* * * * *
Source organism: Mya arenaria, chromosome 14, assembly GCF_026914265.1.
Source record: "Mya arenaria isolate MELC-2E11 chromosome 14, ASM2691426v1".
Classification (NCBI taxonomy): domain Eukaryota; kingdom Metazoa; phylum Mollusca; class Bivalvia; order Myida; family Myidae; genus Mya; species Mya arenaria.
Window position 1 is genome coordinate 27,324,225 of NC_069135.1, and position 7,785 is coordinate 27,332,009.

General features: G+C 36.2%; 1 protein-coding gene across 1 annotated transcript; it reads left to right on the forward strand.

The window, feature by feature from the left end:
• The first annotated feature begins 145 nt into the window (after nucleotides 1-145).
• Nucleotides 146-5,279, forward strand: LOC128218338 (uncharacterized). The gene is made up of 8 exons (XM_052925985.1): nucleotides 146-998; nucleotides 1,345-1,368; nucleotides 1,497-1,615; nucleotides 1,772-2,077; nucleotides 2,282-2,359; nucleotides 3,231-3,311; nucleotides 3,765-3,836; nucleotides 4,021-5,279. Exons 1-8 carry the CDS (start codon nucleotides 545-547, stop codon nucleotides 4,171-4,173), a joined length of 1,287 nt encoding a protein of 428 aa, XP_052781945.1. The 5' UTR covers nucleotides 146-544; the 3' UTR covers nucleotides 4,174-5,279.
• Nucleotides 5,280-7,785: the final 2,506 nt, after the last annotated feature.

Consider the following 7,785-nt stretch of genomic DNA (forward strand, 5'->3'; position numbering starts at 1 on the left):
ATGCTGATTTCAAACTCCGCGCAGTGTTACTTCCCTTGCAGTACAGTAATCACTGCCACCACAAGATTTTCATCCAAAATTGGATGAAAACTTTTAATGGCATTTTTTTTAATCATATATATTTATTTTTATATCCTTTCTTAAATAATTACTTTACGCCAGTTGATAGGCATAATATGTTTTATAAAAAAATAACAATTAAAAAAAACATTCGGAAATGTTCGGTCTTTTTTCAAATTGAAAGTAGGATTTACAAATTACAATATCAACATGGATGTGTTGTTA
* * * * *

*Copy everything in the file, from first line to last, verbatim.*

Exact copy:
Source organism: Mya arenaria, chromosome 14, assembly GCF_026914265.1.
Source record: "Mya arenaria isolate MELC-2E11 chromosome 14, ASM2691426v1".
Classification (NCBI taxonomy): domain Eukaryota; kingdom Metazoa; phylum Mollusca; class Bivalvia; order Myida; family Myidae; genus Mya; species Mya arenaria.
Window position 1 is genome coordinate 27,324,225 of NC_069135.1, and position 7,785 is coordinate 27,332,009.

General features: G+C 36.2%; 1 protein-coding gene across 1 annotated transcript; it reads left to right on the forward strand.

The window, feature by feature from the left end:
• The first annotated feature begins 145 nt into the window (after nucleotides 1-145).
• Nucleotides 146-5,279, forward strand: LOC128218338 (uncharacterized). The gene is made up of 8 exons (XM_052925985.1): nucleotides 146-998; nucleotides 1,345-1,368; nucleotides 1,497-1,615; nucleotides 1,772-2,077; nucleotides 2,282-2,359; nucleotides 3,231-3,311; nucleotides 3,765-3,836; nucleotides 4,021-5,279. Exons 1-8 carry the CDS (start codon nucleotides 545-547, stop codon nucleotides 4,171-4,173), a joined length of 1,287 nt encoding a protein of 428 aa, XP_052781945.1. The 5' UTR covers nucleotides 146-544; the 3' UTR covers nucleotides 4,174-5,279.
• Nucleotides 5,280-7,785: the final 2,506 nt, after the last annotated feature.

Consider the following 7,785-nt stretch of genomic DNA (forward strand, 5'->3'; position numbering starts at 1 on the left):
ATGCTGATTTCAAACTCCGCGCAGTGTTACTTCCCTTGCAGTACAGTAATCACTGCCACCACAAGATTTTCATCCAAAATTGGATGAAAACTTTTAATGGCATTTTTTTTAATCATATATATTTATTTTTATATCCTTTCTTAAATAATTACTTTACGCCAGTTGATAGGCATAATATGTTTTATAAAAAAATAACAATTAAAAAAAACATTCGGAAATGTTCGGTCTTTTTTCAAATTGAAAGTAGGATTTACAAATTACAATATCAACATGGATGTGTTGTTA